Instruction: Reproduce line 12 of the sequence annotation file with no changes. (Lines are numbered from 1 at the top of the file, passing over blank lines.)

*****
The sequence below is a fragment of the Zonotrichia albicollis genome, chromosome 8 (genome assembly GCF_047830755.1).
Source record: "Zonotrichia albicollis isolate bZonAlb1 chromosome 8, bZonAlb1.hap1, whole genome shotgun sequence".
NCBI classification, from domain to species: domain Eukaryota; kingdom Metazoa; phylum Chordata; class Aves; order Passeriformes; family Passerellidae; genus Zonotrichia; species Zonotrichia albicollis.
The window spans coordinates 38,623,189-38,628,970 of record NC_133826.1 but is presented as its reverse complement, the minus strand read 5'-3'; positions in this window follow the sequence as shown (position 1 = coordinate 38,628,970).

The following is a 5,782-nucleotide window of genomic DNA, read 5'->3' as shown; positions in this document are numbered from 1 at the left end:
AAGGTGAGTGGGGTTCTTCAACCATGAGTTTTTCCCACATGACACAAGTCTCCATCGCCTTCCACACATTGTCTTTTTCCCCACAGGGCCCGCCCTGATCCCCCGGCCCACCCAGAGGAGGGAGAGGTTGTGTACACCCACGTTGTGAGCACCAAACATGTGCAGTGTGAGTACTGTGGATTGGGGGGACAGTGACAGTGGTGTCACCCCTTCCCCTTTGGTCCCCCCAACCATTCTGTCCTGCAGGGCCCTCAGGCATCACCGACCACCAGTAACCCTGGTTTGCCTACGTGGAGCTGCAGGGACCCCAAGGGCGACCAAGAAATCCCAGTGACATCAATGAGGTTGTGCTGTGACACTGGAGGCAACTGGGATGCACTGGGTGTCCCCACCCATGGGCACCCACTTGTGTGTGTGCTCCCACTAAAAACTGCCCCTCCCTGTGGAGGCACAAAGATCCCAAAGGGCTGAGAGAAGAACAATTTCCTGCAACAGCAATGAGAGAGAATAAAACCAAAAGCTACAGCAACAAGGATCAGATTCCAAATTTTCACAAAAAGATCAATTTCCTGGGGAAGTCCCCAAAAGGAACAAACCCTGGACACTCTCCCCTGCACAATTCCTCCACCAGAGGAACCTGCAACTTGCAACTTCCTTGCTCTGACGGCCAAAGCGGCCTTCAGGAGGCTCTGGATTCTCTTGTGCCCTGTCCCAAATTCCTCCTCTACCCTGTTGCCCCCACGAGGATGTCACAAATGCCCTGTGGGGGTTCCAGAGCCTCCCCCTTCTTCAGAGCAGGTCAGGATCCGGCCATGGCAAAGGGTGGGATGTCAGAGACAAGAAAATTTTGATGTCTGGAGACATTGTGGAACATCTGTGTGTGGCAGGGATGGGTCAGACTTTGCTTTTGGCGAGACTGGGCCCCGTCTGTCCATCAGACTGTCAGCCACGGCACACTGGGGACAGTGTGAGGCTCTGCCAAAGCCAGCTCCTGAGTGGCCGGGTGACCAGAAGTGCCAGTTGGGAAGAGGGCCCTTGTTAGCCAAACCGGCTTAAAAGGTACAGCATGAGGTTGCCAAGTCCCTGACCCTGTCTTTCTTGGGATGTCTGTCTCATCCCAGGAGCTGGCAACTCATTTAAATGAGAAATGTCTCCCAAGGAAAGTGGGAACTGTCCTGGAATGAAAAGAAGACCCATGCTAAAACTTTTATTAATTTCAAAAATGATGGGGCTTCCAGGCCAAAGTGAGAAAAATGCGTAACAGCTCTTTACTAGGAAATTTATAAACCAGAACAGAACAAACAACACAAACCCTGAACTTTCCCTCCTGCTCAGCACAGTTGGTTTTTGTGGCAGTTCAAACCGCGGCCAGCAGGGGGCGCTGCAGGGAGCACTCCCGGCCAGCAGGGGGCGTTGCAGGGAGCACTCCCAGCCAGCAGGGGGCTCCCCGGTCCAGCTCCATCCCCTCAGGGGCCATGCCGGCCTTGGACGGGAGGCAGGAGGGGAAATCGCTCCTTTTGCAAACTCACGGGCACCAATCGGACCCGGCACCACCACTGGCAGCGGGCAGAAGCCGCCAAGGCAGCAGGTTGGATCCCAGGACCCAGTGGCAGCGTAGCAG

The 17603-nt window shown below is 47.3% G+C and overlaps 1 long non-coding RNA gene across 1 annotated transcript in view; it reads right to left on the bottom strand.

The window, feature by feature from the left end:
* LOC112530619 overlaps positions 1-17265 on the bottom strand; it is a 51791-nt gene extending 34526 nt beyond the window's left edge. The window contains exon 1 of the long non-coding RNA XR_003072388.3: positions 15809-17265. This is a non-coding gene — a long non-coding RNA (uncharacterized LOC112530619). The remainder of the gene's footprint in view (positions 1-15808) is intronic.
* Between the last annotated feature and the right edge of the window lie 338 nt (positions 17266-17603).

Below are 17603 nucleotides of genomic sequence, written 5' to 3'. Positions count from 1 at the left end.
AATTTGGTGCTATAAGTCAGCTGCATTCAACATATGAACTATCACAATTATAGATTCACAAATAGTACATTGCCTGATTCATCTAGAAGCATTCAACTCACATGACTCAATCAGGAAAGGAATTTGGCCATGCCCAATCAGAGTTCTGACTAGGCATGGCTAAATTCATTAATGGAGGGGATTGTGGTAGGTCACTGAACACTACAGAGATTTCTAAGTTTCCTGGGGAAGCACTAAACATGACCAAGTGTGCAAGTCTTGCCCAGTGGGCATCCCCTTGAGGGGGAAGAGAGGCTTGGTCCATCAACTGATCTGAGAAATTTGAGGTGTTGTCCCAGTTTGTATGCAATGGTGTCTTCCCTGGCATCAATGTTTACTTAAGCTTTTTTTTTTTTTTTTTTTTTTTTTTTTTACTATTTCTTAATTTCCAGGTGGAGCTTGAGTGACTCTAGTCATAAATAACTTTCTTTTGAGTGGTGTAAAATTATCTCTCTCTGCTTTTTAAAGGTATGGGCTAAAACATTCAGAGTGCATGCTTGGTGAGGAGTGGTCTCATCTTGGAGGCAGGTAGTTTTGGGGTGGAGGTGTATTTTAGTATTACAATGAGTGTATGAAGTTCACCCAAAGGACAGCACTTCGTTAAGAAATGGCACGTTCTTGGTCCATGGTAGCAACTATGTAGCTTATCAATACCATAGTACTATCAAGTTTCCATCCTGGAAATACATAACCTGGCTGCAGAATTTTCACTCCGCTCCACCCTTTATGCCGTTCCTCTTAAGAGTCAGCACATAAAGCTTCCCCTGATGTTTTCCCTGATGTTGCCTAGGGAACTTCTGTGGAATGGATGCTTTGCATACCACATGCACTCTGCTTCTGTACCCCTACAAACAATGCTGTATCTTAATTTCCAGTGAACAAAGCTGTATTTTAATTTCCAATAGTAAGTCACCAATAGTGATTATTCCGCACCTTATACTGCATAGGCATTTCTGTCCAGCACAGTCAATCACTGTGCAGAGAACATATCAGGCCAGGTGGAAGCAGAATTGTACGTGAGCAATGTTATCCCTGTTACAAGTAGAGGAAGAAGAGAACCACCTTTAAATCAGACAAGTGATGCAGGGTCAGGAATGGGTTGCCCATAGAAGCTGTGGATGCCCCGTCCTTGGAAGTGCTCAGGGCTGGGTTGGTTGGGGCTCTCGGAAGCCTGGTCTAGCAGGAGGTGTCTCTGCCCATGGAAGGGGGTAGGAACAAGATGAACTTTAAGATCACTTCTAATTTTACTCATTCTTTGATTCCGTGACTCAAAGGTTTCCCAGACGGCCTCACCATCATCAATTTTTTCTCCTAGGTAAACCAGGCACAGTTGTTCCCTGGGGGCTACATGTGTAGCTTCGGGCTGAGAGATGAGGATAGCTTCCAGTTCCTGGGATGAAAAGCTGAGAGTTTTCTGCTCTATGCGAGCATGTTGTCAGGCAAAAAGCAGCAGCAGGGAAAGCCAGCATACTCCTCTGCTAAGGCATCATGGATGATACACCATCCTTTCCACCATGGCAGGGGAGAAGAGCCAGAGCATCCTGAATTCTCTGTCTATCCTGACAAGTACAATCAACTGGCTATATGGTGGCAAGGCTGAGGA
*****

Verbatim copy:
AATTTGGTGCTATAAGTCAGCTGCATTCAACATATGAACTATCACAATTATAGATTCACAAATAGTACATTGCCTGATTCATCTAGAAGCATTCAACTCACATGACTCAATCAGGAAAGGAATTTGGCCATGCCCAATCAGAGTTCTGACTAGGCATGGCTAAATTCATTAATGGAGGGGATTGTGGTAGGTCACTGAACACTACAGAGATTTCTAAGTTTCCTGGGGAAGCACTAAACATGACCAAGTGTGCAAGTCTTGCCCAGTGGGCATCCCCTTGAGGGGGAAGAGAGGCTTGGTCCATCAACTGATCTGAGAAATTTGAGGTGTTGTCCCAGTTTGTATGCAATGGTGTCTTCCCTGGCATCAATGTTTACTTAAGCTTTTTTTTTTTTTTTTTTTTTTTTTTTTTACTATTTCTTAATTTCCAGGTGGAGCTTGAGTGACTCTAGTCATAAATAACTTTCTTTTGAGTGGTGTAAAATTATCTCTCTCTGCTTTTTAAAGGTATGGGCTAAAACATTCAGAGTGCATGCTTGGTGAGGAGTGGTCTCATCTTGGAGGCAGGTAGTTTTGGGGTGGAGGTGTATTTTAGTATTACAATGAGTGTATGAAGTTCACCCAAAGGACAGCACTTCGTTAAGAAATGGCACGTTCTTGGTCCATGGTAGCAACTATGTAGCTTATCAATACCATAGTACTATCAAGTTTCCATCCTGGAAATACATAACCTGGCTGCAGAATTTTCACTCCGCTCCACCCTTTATGCCGTTCCTCTTAAGAGTCAGCACATAAAGCTTCCCCTGATGTTTTCCCTGATGTTGCCTAGGGAACTTCTGTGGAATGGATGCTTTGCATACCACATGCACTCTGCTTCTGTACCCCTACAAACAATGCTGTATCTTAATTTCCAGTGAACAAAGCTGTATTTTAATTTCCAATAGTAAGTCACCAATAGTGATTATTCCGCACCTTATACTGCATAGGCATTTCTGTCCAGCACAGTCAATCACTGTGCAGAGAACATATCAGGCCAGGTGGAAGCAGAATTGTACGTGAGCAATGTTATCCCTGTTACAAGTAGAGGAAGAAGAGAACCACCTTTAAATCAGACAAGTGATGCAGGGTCAGGAATGGGTTGCCCATAGAAGCTGTGGATGCCCCGTCCTTGGAAGTGCTCAGGGCTGGGTTGGTTGGGGCTCTCGGAAGCCTGGTCTAGCAGGAGGTGTCTCTGCCCATGGAAGGGGGTAGGAACAAGATGAACTTTAAGATCACTTCTAATTTTACTCATTCTTTGATTCCGTGACTCAAAGGTTTCCCAGACGGCCTCACCATCATCAATTTTTTCTCCTAGGTAAACCAGGCACAGTTGTTCCCTGGGGGCTACATGTGTAGCTTCGGGCTGAGAGATGAGGATAGCTTCCAGTTCCTGGGATGAAAAGCTGAGAGTTTTCTGCTCTATGCGAGCATGTTGTCAGGCAAAAAGCAGCAGCAGGGAAAGCCAGCATACTCCTCTGCTAAGGCATCATGGATGATACACCATCCTTTCCACCATGGCAGGGGAGAAGAGCCAGAGCATCCTGAATTCTCTGTCTATCCTGACAAGTACAATCAACTGGCTATATGGTGGCAAGGCTGAGGA